Volume 8, Issue 4 (Autumn 2022)                   Caspian.J.Neurol.Sci 2022, 8(4): 213-221 | Back to browse issues page

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Mansour Ghanaie M, Hosseinzadeh F, Soltanipour S, Rafiei Sorouri Z, Hamidi Madani Z, Biazar G, et al . Intraoperative Awareness During Cesarean Delivery Under General Anesthesia. Caspian.J.Neurol.Sci 2022; 8 (4) :213-221
URL: http://cjns.gums.ac.ir/article-1-566-en.html
1- Department of Obstetrics and Gynecology, Reproductive Health Research Center, School of Medicine, Alzahra Hospital,Guilan University of Medical Sciences, Rasht, Iran
2- Department of Community Medicine, School of Medicine, Guilan University of Medical Sciences, Rasht, Iran
3- Department of Anesthesiology, Anesthesiology Research Center, School of Medicine, Alzahra Hospital, Guilan University of Medical Sciences, Rasht, Iran
4- Student Research Committee, School of Medicine, Guilan University of Medical Sciences, Rasht, Iran
5- Department of Anesthesiology, Anesthesiology Research Center, School of Medicine, Alzahra Hospital, Guilan University of Medical Sciences, Rasht, Iran.
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Awareness during general anesthesia (AGA) is defined as the postoperative recall of any event that occurred during surgery. It indicates the failure to achieve the primary goals of anesthesia and has been reported as auditory perception, pain, panic, loss of motor function, and helplessness [1]. AGA is a serious problem with long-term psychological complications such as post-traumatic stress disorder, flashbacks, a tendency to avoid future medical visits and care, sleep disorders, lack of concentration, nightmares, and irritability. Studies have demonstrated that pain during general anesthesia (GA) which is a major risk factor for long-term psychological disorders, is associated with the use of muscle relaxants (MRs). Furthermore, despite immobility, AGA occurs during surgery in patients who receive large doses of opioids without receiving MRs [23].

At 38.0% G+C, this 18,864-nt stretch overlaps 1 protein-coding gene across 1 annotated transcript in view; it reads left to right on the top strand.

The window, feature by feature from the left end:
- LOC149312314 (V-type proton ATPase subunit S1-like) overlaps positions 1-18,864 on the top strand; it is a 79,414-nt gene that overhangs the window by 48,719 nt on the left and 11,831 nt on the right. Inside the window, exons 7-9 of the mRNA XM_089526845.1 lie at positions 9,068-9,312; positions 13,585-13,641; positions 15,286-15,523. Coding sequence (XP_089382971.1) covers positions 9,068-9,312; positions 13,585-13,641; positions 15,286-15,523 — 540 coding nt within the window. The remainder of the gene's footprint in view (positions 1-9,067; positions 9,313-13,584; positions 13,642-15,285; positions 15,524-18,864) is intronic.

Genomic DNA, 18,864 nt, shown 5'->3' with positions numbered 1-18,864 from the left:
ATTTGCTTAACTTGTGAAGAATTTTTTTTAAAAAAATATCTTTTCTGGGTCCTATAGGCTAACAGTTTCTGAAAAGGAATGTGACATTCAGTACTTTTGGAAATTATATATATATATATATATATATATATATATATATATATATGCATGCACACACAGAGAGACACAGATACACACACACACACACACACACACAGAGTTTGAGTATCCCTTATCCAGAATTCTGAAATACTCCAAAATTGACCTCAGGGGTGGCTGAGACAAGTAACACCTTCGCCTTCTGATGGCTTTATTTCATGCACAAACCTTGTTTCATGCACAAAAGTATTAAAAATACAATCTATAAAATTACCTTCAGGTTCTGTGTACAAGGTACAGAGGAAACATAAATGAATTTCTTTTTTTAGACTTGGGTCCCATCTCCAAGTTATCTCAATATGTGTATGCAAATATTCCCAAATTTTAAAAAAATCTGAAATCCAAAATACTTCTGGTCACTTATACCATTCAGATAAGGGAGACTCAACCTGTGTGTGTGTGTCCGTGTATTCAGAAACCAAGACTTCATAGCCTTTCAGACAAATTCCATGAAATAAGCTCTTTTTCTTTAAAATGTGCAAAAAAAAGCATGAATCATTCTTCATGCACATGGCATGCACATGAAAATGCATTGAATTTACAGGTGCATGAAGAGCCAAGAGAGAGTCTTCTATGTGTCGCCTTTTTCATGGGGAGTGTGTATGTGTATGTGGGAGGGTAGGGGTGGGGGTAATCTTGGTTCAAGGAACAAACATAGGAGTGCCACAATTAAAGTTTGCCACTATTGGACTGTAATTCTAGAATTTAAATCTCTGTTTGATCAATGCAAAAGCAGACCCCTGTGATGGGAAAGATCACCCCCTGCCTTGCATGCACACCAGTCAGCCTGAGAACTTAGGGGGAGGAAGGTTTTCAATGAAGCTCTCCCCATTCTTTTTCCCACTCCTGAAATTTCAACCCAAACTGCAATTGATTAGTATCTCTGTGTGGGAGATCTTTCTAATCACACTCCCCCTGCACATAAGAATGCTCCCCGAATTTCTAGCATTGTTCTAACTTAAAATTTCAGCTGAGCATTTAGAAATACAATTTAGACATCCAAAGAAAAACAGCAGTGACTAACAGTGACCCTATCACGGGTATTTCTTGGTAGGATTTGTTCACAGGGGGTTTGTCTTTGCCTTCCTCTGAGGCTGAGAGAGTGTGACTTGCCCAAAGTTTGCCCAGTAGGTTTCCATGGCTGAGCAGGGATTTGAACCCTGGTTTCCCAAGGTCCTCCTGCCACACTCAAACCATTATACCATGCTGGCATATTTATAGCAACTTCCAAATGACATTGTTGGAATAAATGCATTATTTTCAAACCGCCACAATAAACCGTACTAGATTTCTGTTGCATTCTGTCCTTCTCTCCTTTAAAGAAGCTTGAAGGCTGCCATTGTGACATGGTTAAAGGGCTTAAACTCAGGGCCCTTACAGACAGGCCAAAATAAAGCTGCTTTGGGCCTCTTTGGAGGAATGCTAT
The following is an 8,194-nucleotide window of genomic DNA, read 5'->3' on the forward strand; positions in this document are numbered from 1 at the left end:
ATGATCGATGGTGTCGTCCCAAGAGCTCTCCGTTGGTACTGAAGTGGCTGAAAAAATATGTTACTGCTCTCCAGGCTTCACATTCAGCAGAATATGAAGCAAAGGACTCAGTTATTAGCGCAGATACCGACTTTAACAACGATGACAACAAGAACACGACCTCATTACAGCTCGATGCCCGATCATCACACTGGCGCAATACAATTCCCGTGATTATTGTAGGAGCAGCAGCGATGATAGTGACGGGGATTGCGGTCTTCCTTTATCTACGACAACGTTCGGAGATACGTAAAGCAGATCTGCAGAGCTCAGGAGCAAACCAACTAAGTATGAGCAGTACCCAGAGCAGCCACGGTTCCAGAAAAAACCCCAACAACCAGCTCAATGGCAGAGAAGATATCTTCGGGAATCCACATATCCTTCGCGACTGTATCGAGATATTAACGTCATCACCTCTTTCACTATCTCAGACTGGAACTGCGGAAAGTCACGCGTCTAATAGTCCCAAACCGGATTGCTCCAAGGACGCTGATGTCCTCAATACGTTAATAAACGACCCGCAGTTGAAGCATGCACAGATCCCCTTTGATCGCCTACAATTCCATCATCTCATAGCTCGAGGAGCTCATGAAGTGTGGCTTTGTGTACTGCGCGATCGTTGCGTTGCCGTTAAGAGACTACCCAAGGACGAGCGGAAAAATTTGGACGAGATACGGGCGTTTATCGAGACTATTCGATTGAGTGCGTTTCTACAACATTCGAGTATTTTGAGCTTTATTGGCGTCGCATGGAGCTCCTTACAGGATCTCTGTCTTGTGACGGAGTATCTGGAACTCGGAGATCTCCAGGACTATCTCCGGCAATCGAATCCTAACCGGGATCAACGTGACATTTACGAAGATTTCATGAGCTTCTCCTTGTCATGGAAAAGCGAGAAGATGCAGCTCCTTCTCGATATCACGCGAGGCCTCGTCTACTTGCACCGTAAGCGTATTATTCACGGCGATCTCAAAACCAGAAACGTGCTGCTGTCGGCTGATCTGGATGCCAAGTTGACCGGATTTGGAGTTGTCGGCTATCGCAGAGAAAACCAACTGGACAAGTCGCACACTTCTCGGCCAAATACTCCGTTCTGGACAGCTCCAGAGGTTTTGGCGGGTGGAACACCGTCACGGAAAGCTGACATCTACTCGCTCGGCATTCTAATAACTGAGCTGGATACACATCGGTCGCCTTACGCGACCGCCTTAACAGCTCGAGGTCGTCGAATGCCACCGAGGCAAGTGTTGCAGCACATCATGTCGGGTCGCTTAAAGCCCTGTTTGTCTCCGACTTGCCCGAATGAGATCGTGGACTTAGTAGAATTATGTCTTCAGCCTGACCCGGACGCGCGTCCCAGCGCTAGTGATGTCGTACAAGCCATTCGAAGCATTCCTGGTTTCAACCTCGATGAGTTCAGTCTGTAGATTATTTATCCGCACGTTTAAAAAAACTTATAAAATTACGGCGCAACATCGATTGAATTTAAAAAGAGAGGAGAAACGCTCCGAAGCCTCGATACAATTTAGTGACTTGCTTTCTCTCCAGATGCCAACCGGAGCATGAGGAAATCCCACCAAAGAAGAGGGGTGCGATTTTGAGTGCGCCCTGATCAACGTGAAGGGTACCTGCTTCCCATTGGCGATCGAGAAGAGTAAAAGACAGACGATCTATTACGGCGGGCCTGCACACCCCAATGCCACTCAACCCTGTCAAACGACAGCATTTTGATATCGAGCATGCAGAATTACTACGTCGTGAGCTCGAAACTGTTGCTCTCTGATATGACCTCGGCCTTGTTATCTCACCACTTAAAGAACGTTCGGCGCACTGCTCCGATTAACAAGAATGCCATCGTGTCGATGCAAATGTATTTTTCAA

One of the main reasons for AGA is the use of neuromuscular blocking agents. Light anesthesia is another major cause of awareness. In general, the overall prevalence of intraoperative awareness is 0.1%-0.2%. However, in cases of significant trauma, cardiac surgery, and cesarean section, the prevalence is higher, reaching 0.1% to 7% in CS [4].
Spinal anesthesia (SA) is considered the choice of anesthesia for CS. Preventing the fetus from being exposed to anesthetic agents, early onset, and ease of performance are some advantages of this method compared to GA [5, 6, 7]. The risk of pulmonary aspiration, failed intubation, increased blood loss, higher degrees of postoperative pain, chronic pain, increased risk of postpartum depression, and oxygen toxicity are GA-related risks in CS [8, 9, 10]. However, in emergencies or any contraindication to SA, GA should be considered [11].
It has long been well known that CS is one of the primary surgeries at risk of AGA. Because no anesthetic agent is administrated as premedication, opioids are not allowed until after delivery. Being afraid of fetal depression and uterine atony, anesthesiologists limit the concentrations of volatile anesthetics (VA) in CS. In addition, the risk of awareness increases with rapid sequences of induction of anesthesia and surgical incision immediately after that [12].
When surgery begins, there may be insufficient time to produce the appropriate analgesic and hypnotic effects of VA. Furthermore, a single dose of induction drug is rapidly redistributed. Nitrous oxide is also rapidly uptaken, but it is a weak anesthetic. It should also be noted that the minimum alveolar anesthetic concentration in CS is reduced by 25%-40% [13, 14].